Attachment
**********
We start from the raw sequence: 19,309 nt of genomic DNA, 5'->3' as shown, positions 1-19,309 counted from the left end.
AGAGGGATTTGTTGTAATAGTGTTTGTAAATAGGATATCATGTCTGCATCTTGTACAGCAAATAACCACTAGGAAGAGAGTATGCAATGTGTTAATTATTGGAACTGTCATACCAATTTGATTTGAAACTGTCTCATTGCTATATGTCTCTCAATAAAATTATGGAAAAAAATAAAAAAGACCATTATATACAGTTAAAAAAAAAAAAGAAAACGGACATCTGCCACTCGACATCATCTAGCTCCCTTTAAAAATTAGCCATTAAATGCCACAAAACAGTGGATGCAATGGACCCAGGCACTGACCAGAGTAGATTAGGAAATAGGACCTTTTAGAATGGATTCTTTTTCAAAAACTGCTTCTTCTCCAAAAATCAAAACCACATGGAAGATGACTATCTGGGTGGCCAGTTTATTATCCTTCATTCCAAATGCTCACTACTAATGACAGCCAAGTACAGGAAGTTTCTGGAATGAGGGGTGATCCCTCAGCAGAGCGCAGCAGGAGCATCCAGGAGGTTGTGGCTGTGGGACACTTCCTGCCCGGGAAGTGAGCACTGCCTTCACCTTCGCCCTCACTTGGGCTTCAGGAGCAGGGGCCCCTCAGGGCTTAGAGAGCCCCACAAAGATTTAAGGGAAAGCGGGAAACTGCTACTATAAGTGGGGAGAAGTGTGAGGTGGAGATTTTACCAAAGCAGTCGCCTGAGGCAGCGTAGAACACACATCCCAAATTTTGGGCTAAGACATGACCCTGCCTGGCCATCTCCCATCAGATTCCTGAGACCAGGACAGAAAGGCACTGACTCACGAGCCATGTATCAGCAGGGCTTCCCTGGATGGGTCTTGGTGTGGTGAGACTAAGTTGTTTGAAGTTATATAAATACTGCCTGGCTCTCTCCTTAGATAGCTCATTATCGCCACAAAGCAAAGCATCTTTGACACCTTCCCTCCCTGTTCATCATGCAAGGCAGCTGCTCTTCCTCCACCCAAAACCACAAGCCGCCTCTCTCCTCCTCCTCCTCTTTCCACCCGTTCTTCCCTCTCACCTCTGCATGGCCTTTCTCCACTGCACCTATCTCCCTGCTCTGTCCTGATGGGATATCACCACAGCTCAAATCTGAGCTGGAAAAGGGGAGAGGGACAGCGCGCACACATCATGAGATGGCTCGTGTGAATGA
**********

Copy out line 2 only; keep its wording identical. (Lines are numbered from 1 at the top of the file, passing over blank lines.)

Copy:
AGAGGGATTTGTTGTAATAGTGTTTGTAAATAGGATATCATGTCTGCATCTTGTACAGCAAATAACCACTAGGAAGAGAGTATGCAATGTGTTAATTATTGGAACTGTCATACCAATTTGATTTGAAACTGTCTCATTGCTATATGTCTCTCAATAAAATTATGGAAAAAAATAAAAAAGACCATTATATACAGTTAAAAAAAAAAAAGAAAACGGACATCTGCCACTCGACATCATCTAGCTCCCTTTAAAAATTAGCCATTAAATGCCACAAAACAGTGGATGCAATGGACCCAGGCACTGACCAGAGTAGATTAGGAAATAGGACCTTTTAGAATGGATTCTTTTTCAAAAACTGCTTCTTCTCCAAAAATCAAAACCACATGGAAGATGACTATCTGGGTGGCCAGTTTATTATCCTTCATTCCAAATGCTCACTACTAATGACAGCCAAGTACAGGAAGTTTCTGGAATGAGGGGTGATCCCTCAGCAGAGCGCAGCAGGAGCATCCAGGAGGTTGTGGCTGTGGGACACTTCCTGCCCGGGAAGTGAGCACTGCCTTCACCTTCGCCCTCACTTGGGCTTCAGGAGCAGGGGCCCCTCAGGGCTTAGAGAGCCCCACAAAGATTTAAGGGAAAGCGGGAAACTGCTACTATAAGTGGGGAGAAGTGTGAGGTGGAGATTTTACCAAAGCAGTCGCCTGAGGCAGCGTAGAACACACATCCCAAATTTTGGGCTAAGACATGACCCTGCCTGGCCATCTCCCATCAGATTCCTGAGACCAGGACAGAAAGGCACTGACTCACGAGCCATGTATCAGCAGGGCTTCCCTGGATGGGTCTTGGTGTGGTGAGACTAAGTTGTTTGAAGTTATATAAATACTGCCTGGCTCTCTCCTTAGATAGCTCATTATCGCCACAAAGCAAAGCATCTTTGACACCTTCCCTCCCTGTTCATCATGCAAGGCAGCTGCTCTTCCTCCACCCAAAACCACAAGCCGCCTCTCTCCTCCTCCTCCTCTTTCCACCCGTTCTTCCCTCTCACCTCTGCATGGCCTTTCTCCACTGCACCTATCTCCCTGCTCTGTCCTGATGGGATATCACCACAGCTCAAATCTGAGCTGGAAAAGGGGAGAGGGACAGCGCGCACACATCATGAGATGGCTCGTGTGAATGA